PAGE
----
Cerritos College
Cerritos College • Norwalk, Calif.

Talon Marks

Cerritos College • Norwalk, Calif.

Talon Marks

Cerritos College • Norwalk, Calif.

Talon Marks

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Rionna “RiRi” Wallace runs through her life

100-meter runner Rionna Wallace goes explains her dedication to Christianity and her future goals
Samuel Chacko
Rionna “RiRi” Wallace is currently practicing her running skills during Monday’s practice on April 10.

Rionna “RiRi” Wallace is reserved and shy but is always willing to help anyone in need.

Wallace is a devoted Christian, ever since she was born and had a huge role in her life.

“Grew up in the church, I went every Sunday school, everything that has to do with church,” she said as she points out that Christianity plays a huge role in her life.

“He teaches me things […] like how to be patient, how to be more kind, how to be more open-minded and how to keep my life going in the positive direction,” she adds.

The sprinter for Cerritos College said that God gives her more purpose in life, “God being in my life has only helped me move forward,” and added that certain situations happen because of god.

She got into babysitting when she was in elementary school when her brother from her mom’s side, James Chaney.

Rionna “RiRi” Wallace is currently thinking about what she’ll do next after running half of the Cerritos football field on March 27. (Samuel Chacko)

Wallace also said that she has special needs nieces and nephews, “I see the way they operate and what they need and I feel like it’s not given to them in the way that they need it.”

Her nephew, Aadyn Mason, has autism and is non-verbal so teaching him sign language and learning to communicate in sign language is vital.

“I really don’t like how the system just throws special needs children out there because they don’t realize how much help they need,” she said.

She also points out issues with the long waiting times and the lack of care that some social workers have for their job.

Wallace actually learned sign language in middle school in a hearing/deaf school at Marlton School, through her kindergarten and 5th grade years.

The track star said that she was a pretty athletic kid growing up, “When I was younger, they [her family] used to send me everywhere to go get stuff and I’d run instead of walking.”

She comes from an athletic family background, with both Ronnie Wallace, Rionna’s dad and mom, Tracey Williams, both running track when they were younger — everyone in her family did track at one point.

She first started doing track when she transferred to Hoover Middle School, when she was in 8th grade, because she didn’t want to do Physical Education (PE).

The Falcon’s track player then went to Lakewood High School to continue track and during her Sophomore year of high school, Wallace said that Taylor Cudequest changed her whole perspective on track and field.

“When he came to the school and he started coaching me, I got a whole new perspective of track and taught me so many things,” she said about Cudequest, “It made me grow a new love for it.”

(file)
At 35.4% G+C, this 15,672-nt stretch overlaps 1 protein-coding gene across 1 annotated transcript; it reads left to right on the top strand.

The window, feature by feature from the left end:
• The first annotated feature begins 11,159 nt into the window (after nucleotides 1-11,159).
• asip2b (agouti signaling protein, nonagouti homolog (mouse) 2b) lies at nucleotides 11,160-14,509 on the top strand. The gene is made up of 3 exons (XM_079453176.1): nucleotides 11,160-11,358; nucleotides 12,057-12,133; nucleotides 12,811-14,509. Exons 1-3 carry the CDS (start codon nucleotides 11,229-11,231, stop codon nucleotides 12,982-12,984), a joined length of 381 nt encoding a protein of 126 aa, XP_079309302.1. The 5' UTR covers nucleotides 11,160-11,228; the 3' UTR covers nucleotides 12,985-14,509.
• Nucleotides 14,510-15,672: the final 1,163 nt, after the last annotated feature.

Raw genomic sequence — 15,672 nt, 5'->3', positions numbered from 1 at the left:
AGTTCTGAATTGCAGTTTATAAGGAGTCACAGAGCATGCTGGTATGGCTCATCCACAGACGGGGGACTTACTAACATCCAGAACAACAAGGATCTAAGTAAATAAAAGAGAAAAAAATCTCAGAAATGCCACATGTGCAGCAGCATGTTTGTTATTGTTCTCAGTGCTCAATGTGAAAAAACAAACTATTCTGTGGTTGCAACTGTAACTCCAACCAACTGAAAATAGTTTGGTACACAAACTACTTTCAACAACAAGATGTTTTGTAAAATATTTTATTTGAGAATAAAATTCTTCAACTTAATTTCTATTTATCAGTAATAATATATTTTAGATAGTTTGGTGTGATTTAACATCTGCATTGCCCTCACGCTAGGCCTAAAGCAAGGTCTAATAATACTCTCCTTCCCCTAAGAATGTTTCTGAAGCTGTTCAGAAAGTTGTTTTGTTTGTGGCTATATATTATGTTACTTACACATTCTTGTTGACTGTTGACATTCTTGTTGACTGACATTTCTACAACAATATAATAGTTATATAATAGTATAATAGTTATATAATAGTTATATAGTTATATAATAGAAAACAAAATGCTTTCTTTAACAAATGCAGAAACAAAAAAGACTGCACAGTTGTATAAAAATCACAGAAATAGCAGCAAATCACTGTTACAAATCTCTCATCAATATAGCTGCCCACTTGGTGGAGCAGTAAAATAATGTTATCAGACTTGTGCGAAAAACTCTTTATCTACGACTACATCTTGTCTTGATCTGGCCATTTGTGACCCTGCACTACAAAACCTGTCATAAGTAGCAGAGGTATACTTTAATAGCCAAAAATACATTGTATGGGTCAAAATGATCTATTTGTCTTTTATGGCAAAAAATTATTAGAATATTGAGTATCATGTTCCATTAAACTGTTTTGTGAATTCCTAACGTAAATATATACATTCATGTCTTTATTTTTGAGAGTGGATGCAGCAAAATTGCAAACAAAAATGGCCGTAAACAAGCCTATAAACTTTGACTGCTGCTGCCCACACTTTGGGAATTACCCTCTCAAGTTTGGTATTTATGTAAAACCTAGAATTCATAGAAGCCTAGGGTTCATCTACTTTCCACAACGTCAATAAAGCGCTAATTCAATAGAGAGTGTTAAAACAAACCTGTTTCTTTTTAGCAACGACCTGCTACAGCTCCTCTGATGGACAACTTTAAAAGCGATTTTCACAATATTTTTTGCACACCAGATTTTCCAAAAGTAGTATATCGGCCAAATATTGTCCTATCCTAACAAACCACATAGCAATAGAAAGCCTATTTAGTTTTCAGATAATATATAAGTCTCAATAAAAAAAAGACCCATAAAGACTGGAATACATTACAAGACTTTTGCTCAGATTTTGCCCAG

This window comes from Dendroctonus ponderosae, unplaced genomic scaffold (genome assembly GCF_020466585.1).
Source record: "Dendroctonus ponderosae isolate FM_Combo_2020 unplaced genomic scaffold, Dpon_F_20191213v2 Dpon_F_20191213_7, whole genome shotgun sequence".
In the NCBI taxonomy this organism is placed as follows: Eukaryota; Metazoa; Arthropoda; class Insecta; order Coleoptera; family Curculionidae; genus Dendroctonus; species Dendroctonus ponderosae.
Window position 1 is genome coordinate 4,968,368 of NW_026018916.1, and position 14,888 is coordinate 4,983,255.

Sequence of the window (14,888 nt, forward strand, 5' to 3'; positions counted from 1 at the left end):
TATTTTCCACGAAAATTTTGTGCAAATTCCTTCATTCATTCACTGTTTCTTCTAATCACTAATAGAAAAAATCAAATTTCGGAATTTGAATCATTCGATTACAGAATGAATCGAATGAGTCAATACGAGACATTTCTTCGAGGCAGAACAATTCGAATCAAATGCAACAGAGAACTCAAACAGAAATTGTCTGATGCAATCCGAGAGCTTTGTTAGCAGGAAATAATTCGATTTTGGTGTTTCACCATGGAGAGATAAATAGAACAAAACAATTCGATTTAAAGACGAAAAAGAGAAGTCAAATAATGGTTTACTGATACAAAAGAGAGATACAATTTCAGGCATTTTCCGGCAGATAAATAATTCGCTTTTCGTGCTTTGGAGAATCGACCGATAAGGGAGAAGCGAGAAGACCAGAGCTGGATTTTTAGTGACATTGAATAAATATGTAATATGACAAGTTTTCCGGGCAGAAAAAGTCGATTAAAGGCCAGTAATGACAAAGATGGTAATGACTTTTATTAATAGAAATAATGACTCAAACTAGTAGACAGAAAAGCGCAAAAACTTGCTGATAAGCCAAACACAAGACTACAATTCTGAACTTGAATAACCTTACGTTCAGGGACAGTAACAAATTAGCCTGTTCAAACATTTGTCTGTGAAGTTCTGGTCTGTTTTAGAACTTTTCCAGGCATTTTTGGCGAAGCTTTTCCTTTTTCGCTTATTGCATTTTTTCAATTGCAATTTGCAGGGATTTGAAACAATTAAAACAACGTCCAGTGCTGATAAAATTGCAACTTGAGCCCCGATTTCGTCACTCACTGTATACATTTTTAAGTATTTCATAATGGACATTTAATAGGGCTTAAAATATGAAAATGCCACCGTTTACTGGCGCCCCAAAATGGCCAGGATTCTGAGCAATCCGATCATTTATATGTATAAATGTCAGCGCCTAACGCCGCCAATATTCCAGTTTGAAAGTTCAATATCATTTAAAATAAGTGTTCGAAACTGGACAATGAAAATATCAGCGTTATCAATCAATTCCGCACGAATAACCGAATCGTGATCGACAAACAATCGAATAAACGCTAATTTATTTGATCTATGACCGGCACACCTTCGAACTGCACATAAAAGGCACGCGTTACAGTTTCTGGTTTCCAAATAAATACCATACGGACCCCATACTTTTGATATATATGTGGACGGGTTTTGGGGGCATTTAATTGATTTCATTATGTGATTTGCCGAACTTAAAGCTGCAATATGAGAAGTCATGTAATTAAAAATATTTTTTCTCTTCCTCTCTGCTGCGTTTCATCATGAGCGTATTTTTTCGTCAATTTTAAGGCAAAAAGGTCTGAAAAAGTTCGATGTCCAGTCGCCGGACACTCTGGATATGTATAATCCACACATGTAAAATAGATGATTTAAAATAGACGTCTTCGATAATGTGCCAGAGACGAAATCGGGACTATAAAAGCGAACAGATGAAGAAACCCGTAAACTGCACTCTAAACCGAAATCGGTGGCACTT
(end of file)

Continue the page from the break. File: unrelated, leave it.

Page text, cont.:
Rionna said that she was really close to all of the coaches and players with her high school team.

RiRi said that the former Cerritos assistant coach knew how to coach and connect with women athletes while also knowing the right words to uplift players on the track team.

Rionna “RiRi” Wallace is doing stretching drills to get her legs ready to run across the football field on March 27. (Samuel Chacko)

She then met Cerritos’ Women’s Head Coach Michael Allen at a track meet during the 2022 season but she actually knew coach Allen since high school — since Wallace would practice at Cerritos when she was in high school.

The Cerritos College track star said that she’s extremely grateful for Coach Allen and that Coach Allen only puts her in a positive mindset.

“He’s given me many life lessons like keeping my head on straight, shutting out the noise […], checking up on me when I was there, calling me and texting me,” she points out, “It meant a lot, more than he can imagine.”

The Sophomore 100-meter runner has future plans to continue in track in field and is looking for any scholarships that may come her way.

She’s planning on changing from a Sociology major to a Child Development major, mainly teaching special needs students how to navigate throughout their day in life.

“Learning how to put things away, learning how to wash dishes and close the cabinet after they use it,” she said as she gives examples.

Babysitting her nieces and nephews, she points out, made a huge impact in changing majors and in life in general.

“There is always someone out there who understands what you’re going through,” Wallace said as her last piece of advice.

“For everyone who feels like they can’t do something or is afraid to step outside their comfort zone, I would say take a leap of faith because you’ll never know what you can do.”

To follow Rionna’s journey through track and field, follow her Instagram.

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About the Contributor
Samuel Chacko
Samuel Chacko, Editor in Chief
Samuel Chacko is the Editor-in-Chief for Talon marks covering sports, politics, news and opinion. Sam enjoys playing video games, watching sports and music. Samuel is hoping to transfer to Cal State Long Beach in 2023 and work for a prestigious Journalism outlet one day. Contact [email protected] to meet with him and for news tips.
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Rionna “RiRi” Wallace runs through her life